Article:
This greater ability to blur the lines between work and family does not decrease our stress levels; in fact, it almost certainly increases them. But it also increases the logistical and psychological options for self-identification for those of us who started our careers after, rather than before, smartphones and wireless internet became ubiquitous.

Bazelon’s father is a lawyer who she says often put his job before his family, and she followed in his footsteps by becoming a public defender. When Bazelon is on trial, the lives and freedoms of his clients are at stake. Whether or not we share Bazelon’s extreme progressiveness around criminal justice, we can all recognize that it is not just about a career, but a vocation.

To the extent that Bazelon makes an argument in the book, it’s that putting that calling (that of public defender) ahead of that of motherhood (sometimes) is reasonable and even laudable. I expect many emergency room doctors, Marines, and others with similarly challenged professions can relate. But that doesn’t apply at all to people with any freedom of action as to when and how they work (which, again, is not more people). “I intentionally missed my daughter’s birthday because it was more important that this innocent man be free” is a matter of sacrifice, not “career.” Replace it with “I intentionally missed my daughter’s birthday so I could make an extra sale” and it not only loses some of its shine, but everything.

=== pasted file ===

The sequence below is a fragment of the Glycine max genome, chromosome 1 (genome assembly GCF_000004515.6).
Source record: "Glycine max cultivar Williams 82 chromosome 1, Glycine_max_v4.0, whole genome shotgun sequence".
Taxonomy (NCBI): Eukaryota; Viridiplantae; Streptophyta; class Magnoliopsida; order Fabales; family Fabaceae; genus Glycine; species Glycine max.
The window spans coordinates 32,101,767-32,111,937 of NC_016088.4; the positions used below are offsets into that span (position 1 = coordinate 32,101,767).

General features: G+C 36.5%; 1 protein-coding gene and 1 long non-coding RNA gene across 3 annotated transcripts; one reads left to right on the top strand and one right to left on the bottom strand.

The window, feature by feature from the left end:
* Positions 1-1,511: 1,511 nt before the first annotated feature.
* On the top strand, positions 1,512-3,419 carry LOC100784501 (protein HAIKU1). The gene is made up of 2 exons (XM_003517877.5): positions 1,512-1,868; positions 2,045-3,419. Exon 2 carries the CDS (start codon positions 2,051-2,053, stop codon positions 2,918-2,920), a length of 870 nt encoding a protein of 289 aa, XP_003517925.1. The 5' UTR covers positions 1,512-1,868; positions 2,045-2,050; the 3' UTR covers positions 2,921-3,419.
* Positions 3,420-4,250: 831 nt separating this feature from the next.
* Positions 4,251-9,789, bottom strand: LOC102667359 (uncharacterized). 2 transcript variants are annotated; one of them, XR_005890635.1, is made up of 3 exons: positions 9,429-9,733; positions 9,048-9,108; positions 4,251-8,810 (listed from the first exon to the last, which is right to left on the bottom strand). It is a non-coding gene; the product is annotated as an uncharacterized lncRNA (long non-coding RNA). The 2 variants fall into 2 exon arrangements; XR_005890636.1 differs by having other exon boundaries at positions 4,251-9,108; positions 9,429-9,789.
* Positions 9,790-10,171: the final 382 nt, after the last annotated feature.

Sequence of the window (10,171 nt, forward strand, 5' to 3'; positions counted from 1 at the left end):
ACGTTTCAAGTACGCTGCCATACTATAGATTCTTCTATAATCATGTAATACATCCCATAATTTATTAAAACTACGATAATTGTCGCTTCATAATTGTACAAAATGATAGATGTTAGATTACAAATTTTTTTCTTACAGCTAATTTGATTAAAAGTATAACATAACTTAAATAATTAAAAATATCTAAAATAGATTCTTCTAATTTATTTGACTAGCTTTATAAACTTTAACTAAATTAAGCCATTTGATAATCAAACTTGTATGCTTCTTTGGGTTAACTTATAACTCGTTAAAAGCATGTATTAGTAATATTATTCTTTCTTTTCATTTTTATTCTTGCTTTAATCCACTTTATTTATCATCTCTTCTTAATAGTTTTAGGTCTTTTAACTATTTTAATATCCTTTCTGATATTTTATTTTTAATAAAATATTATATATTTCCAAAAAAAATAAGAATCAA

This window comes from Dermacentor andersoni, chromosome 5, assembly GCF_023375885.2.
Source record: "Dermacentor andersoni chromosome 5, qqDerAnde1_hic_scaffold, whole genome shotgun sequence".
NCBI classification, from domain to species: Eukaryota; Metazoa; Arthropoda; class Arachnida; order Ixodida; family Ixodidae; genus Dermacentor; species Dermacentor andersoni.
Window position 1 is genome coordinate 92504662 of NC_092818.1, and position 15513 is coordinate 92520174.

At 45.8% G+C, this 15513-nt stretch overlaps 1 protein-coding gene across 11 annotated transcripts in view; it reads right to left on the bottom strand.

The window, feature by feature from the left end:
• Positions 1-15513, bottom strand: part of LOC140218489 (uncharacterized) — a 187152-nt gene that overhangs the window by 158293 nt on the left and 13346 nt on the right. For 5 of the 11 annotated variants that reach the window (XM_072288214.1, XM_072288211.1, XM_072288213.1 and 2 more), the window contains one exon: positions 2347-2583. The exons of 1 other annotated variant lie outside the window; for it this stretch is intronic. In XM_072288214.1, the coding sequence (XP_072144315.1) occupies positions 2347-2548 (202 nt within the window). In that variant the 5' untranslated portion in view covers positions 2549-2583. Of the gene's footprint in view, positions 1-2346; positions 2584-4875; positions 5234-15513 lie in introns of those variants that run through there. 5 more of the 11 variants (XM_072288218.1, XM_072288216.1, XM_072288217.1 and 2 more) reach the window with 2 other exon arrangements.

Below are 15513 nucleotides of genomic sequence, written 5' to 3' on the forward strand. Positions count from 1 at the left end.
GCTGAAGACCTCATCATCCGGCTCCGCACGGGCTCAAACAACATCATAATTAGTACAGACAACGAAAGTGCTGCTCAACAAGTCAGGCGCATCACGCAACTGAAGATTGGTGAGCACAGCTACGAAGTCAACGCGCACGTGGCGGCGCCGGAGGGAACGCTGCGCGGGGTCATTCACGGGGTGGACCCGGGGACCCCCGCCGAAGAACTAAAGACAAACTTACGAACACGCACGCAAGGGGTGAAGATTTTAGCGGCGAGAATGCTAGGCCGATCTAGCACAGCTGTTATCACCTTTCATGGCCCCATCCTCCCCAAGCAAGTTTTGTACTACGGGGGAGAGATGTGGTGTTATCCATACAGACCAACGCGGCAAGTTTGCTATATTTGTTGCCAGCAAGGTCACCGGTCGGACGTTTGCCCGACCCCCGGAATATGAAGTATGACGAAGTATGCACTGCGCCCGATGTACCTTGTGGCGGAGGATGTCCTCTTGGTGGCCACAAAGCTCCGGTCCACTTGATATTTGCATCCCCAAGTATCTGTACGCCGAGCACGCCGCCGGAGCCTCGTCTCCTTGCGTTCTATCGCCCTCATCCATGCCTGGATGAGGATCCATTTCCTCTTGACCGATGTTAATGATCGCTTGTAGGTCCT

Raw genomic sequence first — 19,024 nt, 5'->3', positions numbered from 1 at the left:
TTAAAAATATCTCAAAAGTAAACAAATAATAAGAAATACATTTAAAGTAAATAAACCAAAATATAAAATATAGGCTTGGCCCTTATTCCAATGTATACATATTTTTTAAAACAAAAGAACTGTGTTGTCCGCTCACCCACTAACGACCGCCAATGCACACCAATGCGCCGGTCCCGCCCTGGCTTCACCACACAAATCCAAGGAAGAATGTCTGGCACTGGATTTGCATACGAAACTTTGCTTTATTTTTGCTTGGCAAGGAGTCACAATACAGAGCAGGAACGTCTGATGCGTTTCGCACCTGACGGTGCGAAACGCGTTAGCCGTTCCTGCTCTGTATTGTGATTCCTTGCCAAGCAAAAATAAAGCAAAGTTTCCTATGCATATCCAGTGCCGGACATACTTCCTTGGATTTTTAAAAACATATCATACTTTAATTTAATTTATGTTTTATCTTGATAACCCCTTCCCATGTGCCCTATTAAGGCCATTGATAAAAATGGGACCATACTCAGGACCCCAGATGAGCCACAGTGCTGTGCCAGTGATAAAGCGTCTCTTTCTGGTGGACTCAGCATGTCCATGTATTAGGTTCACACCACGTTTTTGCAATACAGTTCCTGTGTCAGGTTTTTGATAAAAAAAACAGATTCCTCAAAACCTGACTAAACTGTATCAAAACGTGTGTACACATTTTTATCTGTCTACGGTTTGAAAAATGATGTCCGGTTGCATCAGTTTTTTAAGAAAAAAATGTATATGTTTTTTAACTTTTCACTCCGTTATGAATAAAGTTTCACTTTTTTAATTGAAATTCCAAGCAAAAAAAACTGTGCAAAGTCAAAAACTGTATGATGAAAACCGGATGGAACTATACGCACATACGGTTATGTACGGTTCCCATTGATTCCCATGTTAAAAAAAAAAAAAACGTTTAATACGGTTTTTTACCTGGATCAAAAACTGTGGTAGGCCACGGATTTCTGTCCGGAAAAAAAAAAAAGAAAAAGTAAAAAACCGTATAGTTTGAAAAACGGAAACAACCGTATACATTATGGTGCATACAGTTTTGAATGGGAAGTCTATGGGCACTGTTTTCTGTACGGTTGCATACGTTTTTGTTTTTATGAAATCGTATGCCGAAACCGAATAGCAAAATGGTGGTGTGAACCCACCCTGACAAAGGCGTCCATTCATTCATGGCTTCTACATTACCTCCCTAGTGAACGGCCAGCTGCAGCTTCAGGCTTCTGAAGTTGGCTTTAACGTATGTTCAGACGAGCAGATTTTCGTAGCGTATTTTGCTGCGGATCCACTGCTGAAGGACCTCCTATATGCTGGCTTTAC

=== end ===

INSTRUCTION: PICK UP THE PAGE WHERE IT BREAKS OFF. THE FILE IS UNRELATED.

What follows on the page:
What about “children” and what is “good” for them? Bazelon has two children. If she had four, like her own mother, the examples of prioritization, quality time, and busyness in the book would be rendered useless by the amount of work required to care for a larger family. To be the optimal healthy”quite well“Mother of four children simply takes at least as much time as being sickly pathological”devouring mother” to one.

Like my own mother, who left an important job to stay at home when I was almost 4, I have three children. Also like my mother, I don’t have to fly to a different city every week to bring my children home, to the point that others often have needs beyond their own. Much like me, my kids have a reasonably steady parade of tantrums and scraped knees from siblings — not to mention issues involving their parents’ conventional jobs and extended families, as well as their school, community, and work. other aspects of a busy life – to make their own lack of centrality in the larger universe very clear.